In today’s coffee guide, we’re getting stuck into one of the biggest caffeine-based feuds out there: Latte vs Cappuccino.
Have you lately been into a coffee shop and wondered what might be the difference between latte and cappuccino? When you take a look at the different names of the items on the menu card, you may think those names have nothing to do with what you have come in to drink. But, trust me, these names describes the differences of your favorite beverage, coffee, in tastes that differ from each other drastically.
The differences between the two coffees confuse a lot of people. Despite the fact that they have almost the same ingredients, they can taste wildly different from eachother. So, what is the difference between a latte and Cappuccino?
Milky: The Latte Origin
Latte is an English word that is a shortened version of an Italian word “Caffelatte” or “Caffe latte” which means “milk coffee.” For centuries now, milk coffee has been consumed in Italy, but a majority of us think of latte as a modern invention. The beverage originated from Italy, but it was made more popular by coffee drinkers in North America.
Berkley in California is where the American Latte was invented, in the 1950s by a restaurant owner known as Lino Meiorin. In the 1980s the rest of the American people began to notice the drink after a modern coffee shop known as Craze began serving it. Today, the latte has become a common beverage drink among the people in U.S. due to the phenomenal success of Starbucks.
The latte is simply a mixture of espresso coffee and steamed milk. The Italian version of the same name is merely a blend of coffee prepared at home with hot milk. In Italy, the latte is a drink that is most commonly had at home for breakfast while in America it is more of a coffee house drink. It is served in a glass on a saucer with a napkin
Foamy: The inception of the Cappuccino
The cappuccino initially originated in Austria in the early 19th century. It was originally called Kapuziner, which meant a coffee drink that contained cream, coffee, sugar, and spices. The idea that the beverage was named after the Capuchin monk is not true; cappuccino is simply the Italian term for Kapuziner.
The cappuccino we drink today evolved from a mixture of coffee and steamed milk that appeared in Northern Italy in the late 1930s. After the Second World War, cappuccinos became more and more popular in Italy, with the age of cream (creama) ushered in by the introduction of coffee makers. Espresso bars spread and became part of the landscape.
In the 1980s is when the cappuccino was introduced in America with the rise in popularity of coffee shops such as Starbucks. It is served in special cups that have better heat retention properties. The surge in popularity of espresso machines has cappuccinos easier to make at home.
So how do the two differ in ingredients?
Unlike with cappuccinos, you can make a latte from any kind of coffee. Interestingly enough, it is not a must for a latte to contain coffee. You can also make the drink using tea, cocoa, or even matte. The standard latte in North America contains two-thirds steamed milk, a third espresso and a layer of milk foam on top. In contrast, the traditional latte made in Italy does not contain foamed milk.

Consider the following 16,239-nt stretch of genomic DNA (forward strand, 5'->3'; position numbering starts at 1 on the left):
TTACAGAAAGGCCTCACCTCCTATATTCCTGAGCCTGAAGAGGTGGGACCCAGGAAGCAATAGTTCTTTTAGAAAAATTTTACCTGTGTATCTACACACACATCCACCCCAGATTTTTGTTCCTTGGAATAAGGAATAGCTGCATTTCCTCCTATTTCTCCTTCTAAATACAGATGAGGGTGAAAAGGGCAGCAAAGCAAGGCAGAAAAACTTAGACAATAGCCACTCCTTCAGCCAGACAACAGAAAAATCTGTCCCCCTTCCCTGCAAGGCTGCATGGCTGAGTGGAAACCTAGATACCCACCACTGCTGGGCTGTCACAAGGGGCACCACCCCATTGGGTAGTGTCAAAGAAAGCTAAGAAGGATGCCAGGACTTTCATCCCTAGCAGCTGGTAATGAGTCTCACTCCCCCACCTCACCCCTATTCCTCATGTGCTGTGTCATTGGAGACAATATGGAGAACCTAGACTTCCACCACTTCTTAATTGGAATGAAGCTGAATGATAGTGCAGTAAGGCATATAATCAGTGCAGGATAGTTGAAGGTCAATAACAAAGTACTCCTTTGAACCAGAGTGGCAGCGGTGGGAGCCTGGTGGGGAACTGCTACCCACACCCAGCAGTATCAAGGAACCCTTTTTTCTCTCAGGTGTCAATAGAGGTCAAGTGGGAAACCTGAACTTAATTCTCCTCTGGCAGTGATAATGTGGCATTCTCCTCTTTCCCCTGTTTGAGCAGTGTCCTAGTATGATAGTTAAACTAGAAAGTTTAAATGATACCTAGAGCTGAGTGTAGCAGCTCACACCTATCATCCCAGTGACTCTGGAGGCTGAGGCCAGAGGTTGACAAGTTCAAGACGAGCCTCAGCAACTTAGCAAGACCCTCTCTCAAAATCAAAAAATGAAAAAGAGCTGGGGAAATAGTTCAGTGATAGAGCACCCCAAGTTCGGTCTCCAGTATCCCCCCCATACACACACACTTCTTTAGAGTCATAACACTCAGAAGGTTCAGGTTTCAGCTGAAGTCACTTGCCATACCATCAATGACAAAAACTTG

Lattes can also be prepared through another method where the drink is made with scaled milk mixed with bold or strong coffee. The mixture is mixed in the ratio of 1:1. As much as this method is more similar to a cappuccino, the layer of milk in a cappuccino is actually 2cm.
Its flavor is milkier and more mild than that of a cappuccino. Lattes have different types of flavor, including beige, black, dark brown, white and light brown
Cappuccinos are made out of hot milk, an espresso blend coffee, and steamed milk. A vast variety of other ingredients including flavorings such as sugar, fruit and spices are often added to the drink.
During the preparation of the beverage, the temperature of the milk is incredibly important. The purpose of steaming the milk is to introduce tiny air bubbles into the milk. Microfoam is created out of that process and gives the milk sweetness and a smooth texture. The foamed hot milk is poured in with the espresso resulting in a 2cm thick layer of milk foam on top.
There are a whole range of cappuccino variations that make use of more milk, such as white cappuccino, cappuccino chiaro, and cappuccino scro. Also fairly notably, it tends to boast a far more coffee-dense flavor than a latte.
With the discovery of single-serve coffee makers, such as Tassimo and Nespresso, making cappuccino and lattes has become much easier in recent years and requires less skill and attention. The old version of the coffee drink is the cappuccino freddo, usually filled with small amount of frothed, cold milk.
Want to try it for yourself? Here’s two simple recipes for you to get stuck in to.
1. Pull the espresso shot in your latte cup
2. Add a shot-flavored syrup to achieve a flavored taste in your latte. (Optional)
3. Using a spoon, retain the micro-bubbles that are on top of the steamed milk, pour the bottom two-thirds of the steamed milk into the latte cup from the steaming pitcher.
4. Using the remaining bubbles, top the latte. (If desired, you can spoon them onto your drink.)
5. Add latte art (optional)
1. After you have brewed your coffee, combine the milk and the sugar. Use the microwave to heat it for two minutes at the highest setting.
2. Use the blender to whip the heated milk and sugar for about a minute until it is fluffy foam.
3. Fill your cup 2/3 full with the coffee and fill it up with your heated froth.
Over to you…
Which is your favorite in the latte vs cappuccino battle? Do you have a special recipe for either that you swear by? Let us know in the comments below!
Check out our best latte machine guide.